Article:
During the 1930’s the dance pavilion was renamed Rainbow Terrace and played host to many Big Bands.
The New Castle Traction Company was later incorporated into Penn Power/Penn Ohio, and ran the park until 1934, when it was sold to the city of New Castle for $1.00. The only stipulation was that no alcoholic beverages could be sold at the park forever.
After World War II, park attendance declined as people were becoming too sophisticated to spend a day at an amusement park. By 1941, the then decade old bus system had been fully rolled out, completely phasing out the city’s trolleys.
The park still had high attendance at this time, but not as high as its days as a trolley park.
A few concessions existed at the park during this time. The amusement park business at Cascade was in decline as amusement park production was slowed while materials were needed for the war.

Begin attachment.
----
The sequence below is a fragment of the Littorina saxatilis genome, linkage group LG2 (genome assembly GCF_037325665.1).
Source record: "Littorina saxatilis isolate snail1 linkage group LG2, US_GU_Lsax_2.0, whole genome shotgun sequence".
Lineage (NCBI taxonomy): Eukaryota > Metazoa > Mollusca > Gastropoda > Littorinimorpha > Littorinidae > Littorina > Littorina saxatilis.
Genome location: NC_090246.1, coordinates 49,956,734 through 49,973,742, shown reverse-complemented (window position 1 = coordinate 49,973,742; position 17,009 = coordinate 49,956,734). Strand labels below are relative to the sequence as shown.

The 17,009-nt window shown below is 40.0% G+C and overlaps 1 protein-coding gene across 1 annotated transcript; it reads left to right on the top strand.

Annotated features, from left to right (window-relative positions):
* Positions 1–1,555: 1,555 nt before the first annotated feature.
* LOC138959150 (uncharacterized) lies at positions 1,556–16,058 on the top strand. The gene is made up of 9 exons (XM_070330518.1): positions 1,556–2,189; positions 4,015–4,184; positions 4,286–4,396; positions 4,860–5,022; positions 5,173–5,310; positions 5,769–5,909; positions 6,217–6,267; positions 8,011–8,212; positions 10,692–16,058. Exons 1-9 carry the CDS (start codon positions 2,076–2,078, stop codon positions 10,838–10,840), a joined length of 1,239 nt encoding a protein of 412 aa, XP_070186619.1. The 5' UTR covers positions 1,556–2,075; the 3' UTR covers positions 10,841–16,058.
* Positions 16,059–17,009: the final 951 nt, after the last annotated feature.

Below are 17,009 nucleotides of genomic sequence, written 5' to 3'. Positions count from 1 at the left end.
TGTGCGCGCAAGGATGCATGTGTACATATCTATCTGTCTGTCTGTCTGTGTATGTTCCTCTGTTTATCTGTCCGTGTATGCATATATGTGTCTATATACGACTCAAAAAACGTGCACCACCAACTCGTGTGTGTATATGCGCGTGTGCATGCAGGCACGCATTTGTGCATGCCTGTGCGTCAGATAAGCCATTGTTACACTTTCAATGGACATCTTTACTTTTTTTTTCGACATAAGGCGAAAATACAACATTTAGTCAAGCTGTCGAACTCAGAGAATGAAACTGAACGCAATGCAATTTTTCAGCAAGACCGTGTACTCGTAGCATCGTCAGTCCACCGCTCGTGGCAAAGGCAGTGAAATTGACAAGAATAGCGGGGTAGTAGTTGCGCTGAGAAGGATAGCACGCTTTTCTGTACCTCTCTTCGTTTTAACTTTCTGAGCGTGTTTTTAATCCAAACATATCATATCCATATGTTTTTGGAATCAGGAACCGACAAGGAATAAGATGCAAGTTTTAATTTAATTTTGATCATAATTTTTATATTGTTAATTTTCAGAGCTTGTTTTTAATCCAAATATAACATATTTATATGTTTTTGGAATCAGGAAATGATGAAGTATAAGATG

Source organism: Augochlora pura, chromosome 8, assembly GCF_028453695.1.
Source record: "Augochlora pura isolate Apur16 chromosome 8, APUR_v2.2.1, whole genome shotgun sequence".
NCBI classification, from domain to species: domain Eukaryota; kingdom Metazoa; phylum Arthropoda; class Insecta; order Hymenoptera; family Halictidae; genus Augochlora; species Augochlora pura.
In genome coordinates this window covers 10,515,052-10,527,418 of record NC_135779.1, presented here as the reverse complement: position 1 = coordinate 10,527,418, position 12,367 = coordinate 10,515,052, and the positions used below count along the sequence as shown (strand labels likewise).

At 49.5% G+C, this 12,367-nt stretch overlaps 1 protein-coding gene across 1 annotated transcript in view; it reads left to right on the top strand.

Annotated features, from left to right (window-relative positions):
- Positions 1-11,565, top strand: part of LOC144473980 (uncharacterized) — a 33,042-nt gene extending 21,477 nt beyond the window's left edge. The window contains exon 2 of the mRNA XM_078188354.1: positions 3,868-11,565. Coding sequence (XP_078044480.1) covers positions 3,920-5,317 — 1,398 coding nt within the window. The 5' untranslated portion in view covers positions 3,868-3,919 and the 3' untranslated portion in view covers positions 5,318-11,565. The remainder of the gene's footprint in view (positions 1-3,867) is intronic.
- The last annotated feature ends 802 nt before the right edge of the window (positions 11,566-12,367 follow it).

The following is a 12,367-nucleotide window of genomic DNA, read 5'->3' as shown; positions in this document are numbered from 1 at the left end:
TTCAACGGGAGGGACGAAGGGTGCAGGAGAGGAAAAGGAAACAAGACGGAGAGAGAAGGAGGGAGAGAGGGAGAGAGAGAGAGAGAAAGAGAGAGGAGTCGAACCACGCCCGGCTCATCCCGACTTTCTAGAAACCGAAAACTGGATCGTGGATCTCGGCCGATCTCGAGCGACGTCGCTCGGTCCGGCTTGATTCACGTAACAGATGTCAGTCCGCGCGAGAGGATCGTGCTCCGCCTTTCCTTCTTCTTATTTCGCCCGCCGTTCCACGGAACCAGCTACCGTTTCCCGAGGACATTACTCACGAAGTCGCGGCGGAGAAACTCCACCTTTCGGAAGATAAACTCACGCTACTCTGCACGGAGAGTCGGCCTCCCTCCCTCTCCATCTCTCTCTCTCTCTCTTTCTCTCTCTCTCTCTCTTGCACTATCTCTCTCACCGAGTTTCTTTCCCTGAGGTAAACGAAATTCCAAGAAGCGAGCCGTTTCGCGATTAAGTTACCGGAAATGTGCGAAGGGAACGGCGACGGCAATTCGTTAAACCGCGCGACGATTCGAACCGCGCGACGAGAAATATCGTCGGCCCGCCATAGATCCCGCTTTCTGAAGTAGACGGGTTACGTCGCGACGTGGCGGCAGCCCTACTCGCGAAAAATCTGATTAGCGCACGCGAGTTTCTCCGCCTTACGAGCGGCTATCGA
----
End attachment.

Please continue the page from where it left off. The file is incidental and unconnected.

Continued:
By the 1950s, Paul Vesco moved in to the park and started buying out existing concessions. The Skooter (bumper car) ride was not being used at the time and his family got it up and running. Other rides were owned or leased by other concessions and Vesco kept his eyes on those until timing was right to assume them as well.
In 1955, Vesco built and opened the new Gorge roller coaster but renamed it 2 years later due to park visitors complaining that it was not the Gorge the remembered. was responsible for adding the famous Comet coaster, which was sadly torn down in 1984. Other rides Vesco installed, included a used Tumble Bug, Ferris Wheel, Skee Ball concessions and more. He also replaced the old P.T.C. carousel by the. Allan Herschell Company that featured aluminum-constructed horses.